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Of course there's the Fed today said it will leave interest rates unchanged and will continue QE3.
Pumping money her air what -- you wanna call into the economy.
Joining us now on what he makes of all this Harvard economist Jeff -- and -- thank you so much your being here you know they did.
-- -- -- -- Basically change nothing in the Fed report today except for two things there was change in language in the police -- said that the inflation has picked up his energy prices.
And they did warn that the global markets pose some downside risks what do you make of -- that.
Well I think on the inflation -- also try to emphasize that core inflation really hasn't picked up yet so.
They don't seem to be particularly worried about inflation -- that's one reason why they think that they should be.
Continuing to pump money in the economy and why there's not much risk to keeping interest rates low.
-- -- on the global demand that's clearly an issue.
US companies are to have earnings down as you just mentioned and then Europe is clearly in recession and the prospects are it's probably gonna get worse.
First 36 months a year -- so.
That affects the demand for US goods and services and that's can also contribute to a slow growth continues slow growth in US economy.
-- does that then make -- case -- QE basically infinity at this point I mean in the statement as well they say even when the economy turns around they will continue.
To keep buying assets.
Well you know in the standard model standard keynesian friend mark as long as you're not seeing inflation pick up.
If you as long as you see employment above what's regard is full employment say something like 6%.
Yes there is a standard argument for why you should continue to use monetary policy to try do -- improve the economy.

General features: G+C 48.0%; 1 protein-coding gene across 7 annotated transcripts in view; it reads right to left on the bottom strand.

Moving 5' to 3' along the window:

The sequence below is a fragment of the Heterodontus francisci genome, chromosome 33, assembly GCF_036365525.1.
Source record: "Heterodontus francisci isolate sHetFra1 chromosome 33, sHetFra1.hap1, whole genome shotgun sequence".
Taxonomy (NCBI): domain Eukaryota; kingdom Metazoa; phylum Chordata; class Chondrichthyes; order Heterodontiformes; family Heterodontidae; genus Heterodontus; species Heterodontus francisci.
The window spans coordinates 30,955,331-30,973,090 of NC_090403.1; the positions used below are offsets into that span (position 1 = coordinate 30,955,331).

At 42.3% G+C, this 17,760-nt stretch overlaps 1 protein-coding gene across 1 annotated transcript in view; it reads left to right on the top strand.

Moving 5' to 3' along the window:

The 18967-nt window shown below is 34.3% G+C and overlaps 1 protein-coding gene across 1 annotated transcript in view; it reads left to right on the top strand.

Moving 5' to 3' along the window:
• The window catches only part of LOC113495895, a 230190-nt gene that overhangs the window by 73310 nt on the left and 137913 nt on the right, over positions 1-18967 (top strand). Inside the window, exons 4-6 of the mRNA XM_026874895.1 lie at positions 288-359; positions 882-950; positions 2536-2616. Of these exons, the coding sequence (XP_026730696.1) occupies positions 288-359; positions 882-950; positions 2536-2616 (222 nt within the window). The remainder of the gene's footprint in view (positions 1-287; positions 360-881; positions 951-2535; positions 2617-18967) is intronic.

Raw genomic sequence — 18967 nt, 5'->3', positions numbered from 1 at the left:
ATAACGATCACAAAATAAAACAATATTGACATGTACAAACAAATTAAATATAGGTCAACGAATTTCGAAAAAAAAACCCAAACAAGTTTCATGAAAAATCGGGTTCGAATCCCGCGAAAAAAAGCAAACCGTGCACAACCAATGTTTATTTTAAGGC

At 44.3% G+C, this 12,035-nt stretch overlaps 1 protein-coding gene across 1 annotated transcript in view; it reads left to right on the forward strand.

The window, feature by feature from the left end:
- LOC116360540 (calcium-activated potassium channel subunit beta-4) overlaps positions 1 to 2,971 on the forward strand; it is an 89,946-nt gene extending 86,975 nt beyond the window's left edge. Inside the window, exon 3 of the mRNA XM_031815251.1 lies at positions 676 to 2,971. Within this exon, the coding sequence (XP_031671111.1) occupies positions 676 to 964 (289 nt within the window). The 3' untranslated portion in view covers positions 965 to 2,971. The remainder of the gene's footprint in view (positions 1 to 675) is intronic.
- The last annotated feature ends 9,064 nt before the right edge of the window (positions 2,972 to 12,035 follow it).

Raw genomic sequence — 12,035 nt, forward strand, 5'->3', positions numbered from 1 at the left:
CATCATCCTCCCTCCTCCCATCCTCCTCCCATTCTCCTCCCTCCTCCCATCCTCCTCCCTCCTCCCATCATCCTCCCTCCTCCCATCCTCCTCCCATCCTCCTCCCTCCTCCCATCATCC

Now what we don't really know because we don't have great experiences whether.
At the point that we've gotten to where we're just pumping so much money so -- the economy over an extended period.
Whether there's some additional risks that at some point expectations of inflation will get out of control or the Fed's ability to.
Un do its monetary stimulus will get difficult -- constrained by political factors and so we're not quite in the textbook -- anymore and it might be quite risky.
Right and that's why we've heard from numerous companies Beckham all they do is complain about the uncertainty UPS Dow Chemical.
Xerox quote from the CEO Ursula Burns she's -- -- has been hit by widespread economic uncertainty.
Especially in the US so that's not that's sure that's global but that is political uncertainty as well.
Our companies can't figure out a way to go forward until someone someone makes a decision.
I think that's right I don't think the Fed is the main reason for the uncertainty is probably contributing to some degree but I think it's fiscal issues.
Yet most people are aware that under current projections are debt just gets bigger and bigger to a point it's not sustainable.
There's not any political -- agreement on whether we should raise taxes or whether we should cut spending such as Medicare.
Collar defense in order to try to deal with that and so there is huge uncertainty.
People are also facing something that date may be -- certain the notion that taxes are gonna go up a lot of January wanna ask -- to discourage things.
You know fiscal cliff actually really hitting home -- mean we're seeing in now an analyst reports you seeing company reports everyone is talking about this fiscal cliff and yet.
The president one point said he he has no Brownstein has go over it -- what happens if that if we actually do get to that point where we are you know.
Jump -- over it like at -- and Louise.
Well in -- two sides of the fiscal -- there's a tax hikes and there's a spending cuts.
My judgment is actually -- the spending cuts are mainly a good thing the US is spending way too much money.
And us a lot of the stuff we're spending -- on is pretty wasteful so most of the spending cuts I would be perfectly happy with and I don't think that they will do much to slowdown in the economy.
The tax hikes are totally different story those are clearly a terrible idea.
-- to some extent we may already be seeing those effects it may be that the current slow growth is partially anticipation.
So we're not necessarily going to be falling off a -- right on January water right after generally want we're already sort of going down that -- slowly yeah because of the anticipation of those tax hikes.
That's a problem and you know what what.
Now does that -- -- make things retroactive anyway so we file off the cliff when it has bounced right back over to the other side come January.
Jeff Miron Harvard economist thank you for your insights.
My pleasure thank you.
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